The title of the work refers to the large bronze bell of the buddhist temples that often becomes the subject of several haiku poems. The word iriai literally means “sunset,” but according to Shihji Ogawa, it is shorthand for “the sunset bell.” In the haiku tradition, there is often a close association between the sound of the tolling bell that announces the end of the day, the mutability of human experience, the sheer temporality of all things and a feeling of infinite sadness, as in the following haiku by Shinkei that sparked the idea of the current work:
kyo mo munashiku
aware ukimi no
iriai no sora
susumuru kane o
aware to mo kike
Unmoved as ever,
yet another day has drawn
to a useless close;
the pathos of drifting souls as
the evening bell fads in the sky.
Hear the infinite sadness in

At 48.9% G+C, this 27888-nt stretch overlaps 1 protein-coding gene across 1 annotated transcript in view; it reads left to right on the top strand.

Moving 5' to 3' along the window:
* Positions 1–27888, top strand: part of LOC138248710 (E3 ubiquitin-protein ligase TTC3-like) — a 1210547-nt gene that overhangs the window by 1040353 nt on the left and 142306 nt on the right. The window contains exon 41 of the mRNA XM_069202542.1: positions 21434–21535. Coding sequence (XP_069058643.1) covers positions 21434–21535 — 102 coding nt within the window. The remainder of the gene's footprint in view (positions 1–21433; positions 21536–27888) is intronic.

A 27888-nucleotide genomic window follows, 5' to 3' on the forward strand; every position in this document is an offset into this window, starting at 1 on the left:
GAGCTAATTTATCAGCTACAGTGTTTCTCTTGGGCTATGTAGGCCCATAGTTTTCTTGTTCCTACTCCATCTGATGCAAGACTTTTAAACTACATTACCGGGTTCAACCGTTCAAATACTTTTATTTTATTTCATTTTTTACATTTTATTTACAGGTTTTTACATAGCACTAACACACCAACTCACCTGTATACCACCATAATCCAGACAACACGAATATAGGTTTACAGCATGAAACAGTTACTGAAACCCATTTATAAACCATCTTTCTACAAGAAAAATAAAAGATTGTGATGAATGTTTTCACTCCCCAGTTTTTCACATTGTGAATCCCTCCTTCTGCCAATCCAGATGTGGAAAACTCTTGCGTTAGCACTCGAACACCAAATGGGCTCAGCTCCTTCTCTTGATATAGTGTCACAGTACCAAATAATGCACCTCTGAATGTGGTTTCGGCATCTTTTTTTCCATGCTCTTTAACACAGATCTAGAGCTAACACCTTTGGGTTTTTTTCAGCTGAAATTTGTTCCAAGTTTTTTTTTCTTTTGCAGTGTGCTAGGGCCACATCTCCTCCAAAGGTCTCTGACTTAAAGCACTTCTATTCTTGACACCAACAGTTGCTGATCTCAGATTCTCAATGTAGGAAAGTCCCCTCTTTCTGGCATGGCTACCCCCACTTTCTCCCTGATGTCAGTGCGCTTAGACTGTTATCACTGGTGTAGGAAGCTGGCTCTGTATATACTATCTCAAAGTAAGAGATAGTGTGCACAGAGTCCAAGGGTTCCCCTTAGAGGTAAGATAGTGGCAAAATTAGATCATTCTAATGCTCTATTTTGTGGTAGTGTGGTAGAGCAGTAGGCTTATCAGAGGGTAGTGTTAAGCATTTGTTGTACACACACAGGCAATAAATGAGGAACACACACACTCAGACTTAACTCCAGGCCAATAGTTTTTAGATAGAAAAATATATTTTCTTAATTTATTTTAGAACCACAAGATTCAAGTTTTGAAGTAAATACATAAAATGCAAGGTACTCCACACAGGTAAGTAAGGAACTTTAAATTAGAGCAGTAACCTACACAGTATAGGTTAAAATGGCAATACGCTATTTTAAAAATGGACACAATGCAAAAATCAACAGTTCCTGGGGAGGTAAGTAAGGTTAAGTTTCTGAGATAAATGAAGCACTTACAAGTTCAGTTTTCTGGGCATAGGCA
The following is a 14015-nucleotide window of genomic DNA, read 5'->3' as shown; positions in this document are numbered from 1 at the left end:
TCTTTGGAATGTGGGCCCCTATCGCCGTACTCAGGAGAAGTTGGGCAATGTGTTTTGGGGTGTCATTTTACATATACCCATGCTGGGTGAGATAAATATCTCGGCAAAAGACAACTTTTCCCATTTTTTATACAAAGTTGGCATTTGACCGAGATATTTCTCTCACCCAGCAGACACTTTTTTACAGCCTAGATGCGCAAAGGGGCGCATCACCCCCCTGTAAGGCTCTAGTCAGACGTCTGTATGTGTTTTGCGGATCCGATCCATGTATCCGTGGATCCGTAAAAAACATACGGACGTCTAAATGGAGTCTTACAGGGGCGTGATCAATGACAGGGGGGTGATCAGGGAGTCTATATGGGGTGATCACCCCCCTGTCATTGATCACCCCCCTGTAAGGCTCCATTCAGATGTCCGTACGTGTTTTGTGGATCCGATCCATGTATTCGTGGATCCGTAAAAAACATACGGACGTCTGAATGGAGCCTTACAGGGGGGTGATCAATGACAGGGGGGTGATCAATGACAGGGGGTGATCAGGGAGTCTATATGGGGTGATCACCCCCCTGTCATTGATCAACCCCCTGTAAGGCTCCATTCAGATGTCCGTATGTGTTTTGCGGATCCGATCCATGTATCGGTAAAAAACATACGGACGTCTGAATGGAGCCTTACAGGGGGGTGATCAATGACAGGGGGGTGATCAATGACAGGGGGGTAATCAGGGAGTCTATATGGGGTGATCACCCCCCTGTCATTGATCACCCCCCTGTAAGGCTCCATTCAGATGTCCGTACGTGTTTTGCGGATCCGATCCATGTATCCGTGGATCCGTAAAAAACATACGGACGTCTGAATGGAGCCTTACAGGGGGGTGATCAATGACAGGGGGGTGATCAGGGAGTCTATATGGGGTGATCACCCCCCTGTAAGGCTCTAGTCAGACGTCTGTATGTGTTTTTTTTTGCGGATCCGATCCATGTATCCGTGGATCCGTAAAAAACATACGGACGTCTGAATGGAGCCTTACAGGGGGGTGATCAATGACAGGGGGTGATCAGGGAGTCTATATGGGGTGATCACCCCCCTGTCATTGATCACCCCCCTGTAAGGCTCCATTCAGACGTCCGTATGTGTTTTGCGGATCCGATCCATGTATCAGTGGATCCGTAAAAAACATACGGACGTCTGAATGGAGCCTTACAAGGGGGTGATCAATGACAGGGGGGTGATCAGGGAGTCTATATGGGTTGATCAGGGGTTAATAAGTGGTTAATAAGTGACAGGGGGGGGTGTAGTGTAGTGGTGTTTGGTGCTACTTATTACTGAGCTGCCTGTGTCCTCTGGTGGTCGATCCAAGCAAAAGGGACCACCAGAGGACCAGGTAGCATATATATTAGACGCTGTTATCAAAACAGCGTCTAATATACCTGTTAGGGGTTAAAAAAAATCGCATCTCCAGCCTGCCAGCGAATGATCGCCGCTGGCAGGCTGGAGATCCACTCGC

the lesson of the booming bell
Iriai no kane attempts to capture a metaphor of the sound of the evening bell that reverberates like an echo in the mountains in the background of a temple and seems to envelop the whole area.
The work was commissioned by conductor Edo Micic and his ensemble Zeitfluss.
- 04-12-2016. Voxman Building, University of Iowa School of Music. Ensemble of the Center for New Music, David Gompper – conductor.
- 24-05-2010. Small Hall Vartoslav Lisinsky, Zagreb, Croatia. Ensemble Zeitfluss, Edo Micic – conductor.
- 17-05-2010. Kultur Zentrum Minotiten, Minoritensaal, Graz, Austria. Ensemble Zeitfluss, Edo Micic – conductor.
- 23-06-2008. Kultur Zentrum Minotiten, Minoritensaal, Graz, Austria. Ensemble Zeitfluss, Edo Micic – conductor.